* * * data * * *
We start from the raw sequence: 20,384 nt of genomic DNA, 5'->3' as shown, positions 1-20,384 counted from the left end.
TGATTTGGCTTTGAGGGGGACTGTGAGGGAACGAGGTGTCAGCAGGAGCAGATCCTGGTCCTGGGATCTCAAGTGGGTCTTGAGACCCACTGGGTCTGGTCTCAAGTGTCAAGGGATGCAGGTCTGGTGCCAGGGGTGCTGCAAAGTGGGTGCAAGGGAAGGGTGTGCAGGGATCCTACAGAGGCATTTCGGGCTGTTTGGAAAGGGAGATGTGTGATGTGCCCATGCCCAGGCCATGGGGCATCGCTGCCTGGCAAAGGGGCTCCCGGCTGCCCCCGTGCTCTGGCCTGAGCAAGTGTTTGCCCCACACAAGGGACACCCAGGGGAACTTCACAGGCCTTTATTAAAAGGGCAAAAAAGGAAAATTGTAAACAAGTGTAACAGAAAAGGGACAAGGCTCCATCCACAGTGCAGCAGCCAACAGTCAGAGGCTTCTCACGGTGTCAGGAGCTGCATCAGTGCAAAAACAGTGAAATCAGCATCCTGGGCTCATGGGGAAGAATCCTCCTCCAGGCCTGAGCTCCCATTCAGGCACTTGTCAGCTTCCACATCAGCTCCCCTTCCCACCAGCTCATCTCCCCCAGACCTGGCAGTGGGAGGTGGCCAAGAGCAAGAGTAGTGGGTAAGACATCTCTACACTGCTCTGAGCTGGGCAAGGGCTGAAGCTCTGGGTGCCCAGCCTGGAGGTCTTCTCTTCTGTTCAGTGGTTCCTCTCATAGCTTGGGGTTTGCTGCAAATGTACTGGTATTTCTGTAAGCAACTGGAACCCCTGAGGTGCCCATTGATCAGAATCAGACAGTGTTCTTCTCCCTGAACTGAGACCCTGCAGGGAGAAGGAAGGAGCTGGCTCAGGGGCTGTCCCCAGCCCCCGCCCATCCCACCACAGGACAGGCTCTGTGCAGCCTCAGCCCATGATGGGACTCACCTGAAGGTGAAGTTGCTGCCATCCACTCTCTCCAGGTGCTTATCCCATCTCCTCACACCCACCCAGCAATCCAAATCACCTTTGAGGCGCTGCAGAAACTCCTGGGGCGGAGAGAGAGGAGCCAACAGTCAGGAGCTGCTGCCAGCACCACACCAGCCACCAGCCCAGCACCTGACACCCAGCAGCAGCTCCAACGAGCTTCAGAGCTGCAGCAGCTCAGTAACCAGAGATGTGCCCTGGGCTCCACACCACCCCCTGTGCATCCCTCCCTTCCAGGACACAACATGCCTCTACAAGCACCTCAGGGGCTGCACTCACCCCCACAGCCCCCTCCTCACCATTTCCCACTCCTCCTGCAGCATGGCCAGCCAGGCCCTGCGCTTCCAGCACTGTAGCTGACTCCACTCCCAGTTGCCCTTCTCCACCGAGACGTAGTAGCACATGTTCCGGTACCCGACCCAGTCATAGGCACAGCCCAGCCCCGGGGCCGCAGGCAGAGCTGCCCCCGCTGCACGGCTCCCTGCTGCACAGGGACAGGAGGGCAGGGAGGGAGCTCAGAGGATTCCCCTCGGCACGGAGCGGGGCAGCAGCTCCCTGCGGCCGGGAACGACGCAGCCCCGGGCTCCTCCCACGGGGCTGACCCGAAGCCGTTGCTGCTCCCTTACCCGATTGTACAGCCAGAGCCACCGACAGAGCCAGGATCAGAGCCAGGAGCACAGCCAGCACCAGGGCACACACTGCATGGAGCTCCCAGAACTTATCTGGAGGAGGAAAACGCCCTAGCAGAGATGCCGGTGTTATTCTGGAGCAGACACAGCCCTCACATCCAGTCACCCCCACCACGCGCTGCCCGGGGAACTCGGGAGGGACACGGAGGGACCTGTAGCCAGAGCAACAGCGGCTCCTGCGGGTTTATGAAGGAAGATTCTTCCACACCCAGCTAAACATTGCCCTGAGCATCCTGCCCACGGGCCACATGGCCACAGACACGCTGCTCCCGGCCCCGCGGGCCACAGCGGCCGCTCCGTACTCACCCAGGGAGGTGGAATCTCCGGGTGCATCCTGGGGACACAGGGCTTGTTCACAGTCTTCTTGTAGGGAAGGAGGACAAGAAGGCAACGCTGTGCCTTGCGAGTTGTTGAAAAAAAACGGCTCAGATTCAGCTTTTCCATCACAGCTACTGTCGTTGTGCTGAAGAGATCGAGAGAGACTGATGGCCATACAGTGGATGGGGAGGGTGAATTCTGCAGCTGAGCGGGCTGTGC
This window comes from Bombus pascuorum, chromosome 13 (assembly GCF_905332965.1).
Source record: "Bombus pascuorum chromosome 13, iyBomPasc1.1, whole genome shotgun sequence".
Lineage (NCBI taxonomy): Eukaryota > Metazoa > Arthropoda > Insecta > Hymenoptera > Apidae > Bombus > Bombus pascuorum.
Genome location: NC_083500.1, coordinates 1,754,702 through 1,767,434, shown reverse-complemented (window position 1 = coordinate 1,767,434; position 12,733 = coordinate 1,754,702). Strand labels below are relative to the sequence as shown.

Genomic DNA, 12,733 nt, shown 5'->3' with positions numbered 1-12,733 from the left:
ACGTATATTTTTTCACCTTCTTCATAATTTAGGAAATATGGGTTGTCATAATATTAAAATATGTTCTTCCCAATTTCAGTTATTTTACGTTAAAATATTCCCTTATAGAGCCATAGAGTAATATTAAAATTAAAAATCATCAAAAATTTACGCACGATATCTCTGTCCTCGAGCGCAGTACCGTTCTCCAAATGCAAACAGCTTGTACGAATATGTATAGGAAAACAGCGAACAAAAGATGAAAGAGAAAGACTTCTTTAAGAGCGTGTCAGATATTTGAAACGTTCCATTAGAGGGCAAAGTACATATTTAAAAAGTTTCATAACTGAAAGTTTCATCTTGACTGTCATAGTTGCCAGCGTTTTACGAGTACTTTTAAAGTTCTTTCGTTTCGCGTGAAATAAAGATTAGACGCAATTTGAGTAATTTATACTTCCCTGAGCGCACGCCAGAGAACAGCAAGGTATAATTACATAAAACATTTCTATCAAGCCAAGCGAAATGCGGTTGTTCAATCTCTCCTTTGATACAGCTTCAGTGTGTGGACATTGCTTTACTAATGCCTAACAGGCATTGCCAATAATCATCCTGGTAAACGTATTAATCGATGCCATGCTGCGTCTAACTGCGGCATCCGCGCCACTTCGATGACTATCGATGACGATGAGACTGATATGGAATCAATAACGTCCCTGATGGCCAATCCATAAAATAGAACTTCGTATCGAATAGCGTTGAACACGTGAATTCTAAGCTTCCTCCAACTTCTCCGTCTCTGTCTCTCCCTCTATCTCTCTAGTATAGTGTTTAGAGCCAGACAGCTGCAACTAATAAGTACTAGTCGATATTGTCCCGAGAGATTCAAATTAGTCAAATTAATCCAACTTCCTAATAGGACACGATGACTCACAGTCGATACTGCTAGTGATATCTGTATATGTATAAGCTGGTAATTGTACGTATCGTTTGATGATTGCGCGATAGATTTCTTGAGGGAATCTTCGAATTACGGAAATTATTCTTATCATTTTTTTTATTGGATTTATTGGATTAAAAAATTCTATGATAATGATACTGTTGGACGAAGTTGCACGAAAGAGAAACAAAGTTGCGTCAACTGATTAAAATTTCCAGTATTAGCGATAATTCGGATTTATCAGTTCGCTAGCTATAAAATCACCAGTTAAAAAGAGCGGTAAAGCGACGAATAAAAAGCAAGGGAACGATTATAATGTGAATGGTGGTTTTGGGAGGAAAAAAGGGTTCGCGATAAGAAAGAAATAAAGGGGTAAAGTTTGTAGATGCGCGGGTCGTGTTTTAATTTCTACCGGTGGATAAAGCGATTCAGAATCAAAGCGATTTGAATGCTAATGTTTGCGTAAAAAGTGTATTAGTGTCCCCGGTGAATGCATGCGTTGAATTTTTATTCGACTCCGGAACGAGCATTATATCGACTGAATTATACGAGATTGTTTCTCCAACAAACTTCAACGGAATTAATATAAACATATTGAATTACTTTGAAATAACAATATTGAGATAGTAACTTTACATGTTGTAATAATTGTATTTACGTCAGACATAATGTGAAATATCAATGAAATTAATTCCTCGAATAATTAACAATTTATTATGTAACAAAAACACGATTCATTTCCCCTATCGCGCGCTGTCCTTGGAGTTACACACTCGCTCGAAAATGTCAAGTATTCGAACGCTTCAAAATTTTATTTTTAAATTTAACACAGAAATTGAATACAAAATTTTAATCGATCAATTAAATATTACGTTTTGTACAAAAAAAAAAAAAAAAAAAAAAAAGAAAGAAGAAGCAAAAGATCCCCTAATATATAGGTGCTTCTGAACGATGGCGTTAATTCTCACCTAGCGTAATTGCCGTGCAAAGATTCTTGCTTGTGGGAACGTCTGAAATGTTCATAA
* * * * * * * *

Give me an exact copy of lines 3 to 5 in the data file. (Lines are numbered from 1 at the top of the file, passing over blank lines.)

This window comes from Bombus pascuorum, chromosome 13 (assembly GCF_905332965.1).
Source record: "Bombus pascuorum chromosome 13, iyBomPasc1.1, whole genome shotgun sequence".
Lineage (NCBI taxonomy): Eukaryota > Metazoa > Arthropoda > Insecta > Hymenoptera > Apidae > Bombus > Bombus pascuorum.